It has been reported that the formation of the SC may reduce the production of reactive oxygen species (ROS) during the electron transfer process (Lopez-Fabuel et al., 2016; Maranzana et al., 2013). Additionally, it can increase the efficiency of the electron transfer of mobile electron carriers such as ubiquinone (Q) and cytochrome c (cyt c) (Bianchi et al., 2004). However, the precise functional and structural role of the SC has not yet been determined. The earlier Cryo-electron microscopy (EM) structures of SCs revealed that there were three minor complexes that comprise the F-shaped SC, i.e., I1+III2+IV1. However, these representations did not allow an understanding of certain interactions between individual complexes because of the architectural level of the EM density (Althoff et al., 2011; Dudkina et al., 2011). The current Cryo-EM structures provide evidence that the SCs are mainly formed via specific interactions through conserved subunits (Letts et al., 2016; Sousa et al., 2016; Wu et al., 2016). The Cryo-EM structure of SCs from four different species propose an electron transfer mechanism based on the classical Q-cycle model, which is still controversial, or an alternative model (Guo et al., 2017; Letts & Sazanov, 2017; Letts et al., 2016; Sousa et al., 2016; Wu et al., 2016). This review highlights the major advances in our understanding of the SC structure by Cryo-EM and discusses what was learnt from the Cryo-EM structures obtained in recent studies with a focus on respiratory systems.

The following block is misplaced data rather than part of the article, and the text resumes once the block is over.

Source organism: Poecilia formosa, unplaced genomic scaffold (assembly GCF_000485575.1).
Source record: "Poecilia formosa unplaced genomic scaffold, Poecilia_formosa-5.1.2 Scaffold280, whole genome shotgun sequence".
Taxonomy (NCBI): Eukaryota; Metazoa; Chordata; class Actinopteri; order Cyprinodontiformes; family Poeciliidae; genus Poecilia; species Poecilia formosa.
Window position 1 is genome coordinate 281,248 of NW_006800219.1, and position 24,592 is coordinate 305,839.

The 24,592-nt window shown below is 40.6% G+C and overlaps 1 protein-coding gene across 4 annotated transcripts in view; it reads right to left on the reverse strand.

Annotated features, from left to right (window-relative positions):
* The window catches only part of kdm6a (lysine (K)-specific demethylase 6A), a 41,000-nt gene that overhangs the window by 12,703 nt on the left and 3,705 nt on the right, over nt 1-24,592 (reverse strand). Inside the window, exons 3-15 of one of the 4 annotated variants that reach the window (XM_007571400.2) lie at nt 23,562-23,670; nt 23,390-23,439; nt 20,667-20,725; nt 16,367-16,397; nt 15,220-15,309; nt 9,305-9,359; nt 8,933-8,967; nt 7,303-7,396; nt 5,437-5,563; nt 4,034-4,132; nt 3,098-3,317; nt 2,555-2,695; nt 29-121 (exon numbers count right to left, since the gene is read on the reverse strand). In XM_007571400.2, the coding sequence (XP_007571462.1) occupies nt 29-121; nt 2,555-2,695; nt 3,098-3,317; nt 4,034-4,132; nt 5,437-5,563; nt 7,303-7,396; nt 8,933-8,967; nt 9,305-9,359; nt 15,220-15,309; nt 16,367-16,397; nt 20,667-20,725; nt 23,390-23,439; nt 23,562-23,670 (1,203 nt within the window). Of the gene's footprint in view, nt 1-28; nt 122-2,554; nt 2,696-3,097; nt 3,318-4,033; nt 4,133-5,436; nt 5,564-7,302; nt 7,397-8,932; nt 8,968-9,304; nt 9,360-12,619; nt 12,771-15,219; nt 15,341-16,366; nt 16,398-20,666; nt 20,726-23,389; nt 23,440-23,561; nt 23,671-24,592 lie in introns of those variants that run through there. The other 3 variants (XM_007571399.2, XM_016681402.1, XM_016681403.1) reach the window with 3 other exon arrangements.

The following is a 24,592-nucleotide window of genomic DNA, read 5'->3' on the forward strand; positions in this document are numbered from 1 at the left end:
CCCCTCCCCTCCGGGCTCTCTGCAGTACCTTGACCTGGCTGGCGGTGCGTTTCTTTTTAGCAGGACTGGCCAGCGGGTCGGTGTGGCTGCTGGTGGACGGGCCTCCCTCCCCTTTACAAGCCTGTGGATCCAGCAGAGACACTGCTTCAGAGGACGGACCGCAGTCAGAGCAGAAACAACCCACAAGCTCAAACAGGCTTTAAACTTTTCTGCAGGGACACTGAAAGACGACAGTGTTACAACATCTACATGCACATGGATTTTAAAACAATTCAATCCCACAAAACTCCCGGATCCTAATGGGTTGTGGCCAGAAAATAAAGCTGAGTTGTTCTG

In most organisms, the CI, CIII, and CIV consist of closely associated macromolecules called supercomplexes (SCs), which facilitate cellular respiration (Althoff et al., 2011; Dudkina et al., 2008, 2011). Other studies have suggested that CI and CIII are preferentially associated, whereas the other respiratory complexes (CII and CIV) function independently (Bianchi et al., 2004). The current EM studies of eukaryotic repirasomes (Table 1) show that the three minor complexes comprise the F-shaped SC, i.e., I1+III2+IV1 (Althoff et al., 2011; Gu et al., 2016; Guo et al., 2017; Letts et al., 2016; Sousa et al., 2016; Wu et al., 2016). The first part is an L-shaped segment corresponding to CI while the other two spherical segments corresponding to CIII and CIV are located nearby (Fig. 1A). The dimensions of the SC are 300 Å in length and 190 Å in height (Fig. 1A). It has been considered that the NDUFA11 subunit of CI may contribute to the formation of a SC with the CIII dimer through direct side-chain interactions or through phospholipid molecules such as cardiolipin in the space between CI and CIII (Dudkina et al., 2011; Wu et al., 2016). These results suggest that a specific conformation of SC is necessary to facilitate the mitochondrial electron transport process. Moreover, Cryo-EM structures from bovine, ovine, and porcine samples have reveal that the SC structure can be divided into different states during 3D classification (Letts et al., 2016; Sousa et al., 2016; Wu et al., 2016). In ovine SCs, the two different states of SC show distinct conformational flexibility at CIV (Fig. 1B), which are referred to as the ‘tight’ or ‘loose’ respirasomes, indicating independent structural entities or different stages of assembly or disassembly (Letts et al., 2016). On the other hand, Cryo-EM studies of bovine and porcine SCs reveal that the matrix arm of CI and the overall structure of CIII show significant conformational changes (Sousa et al., 2016; Wu et al., 2016). In porcine SCs, one state shows that the matrix arms of CI and CIII move closer together to form a tighter SC than the other state. The minor class of bovine SC (class 2) revealed a rotational change of CIII based on the central axis of dimeric CIII compared to the major class SC (class 1) (Sousa et al., 2016). These results suggest that the large conformational changes of CIII and the matrix arm in CI strongly suggest an evidence of different conformational states during the electron transfer process.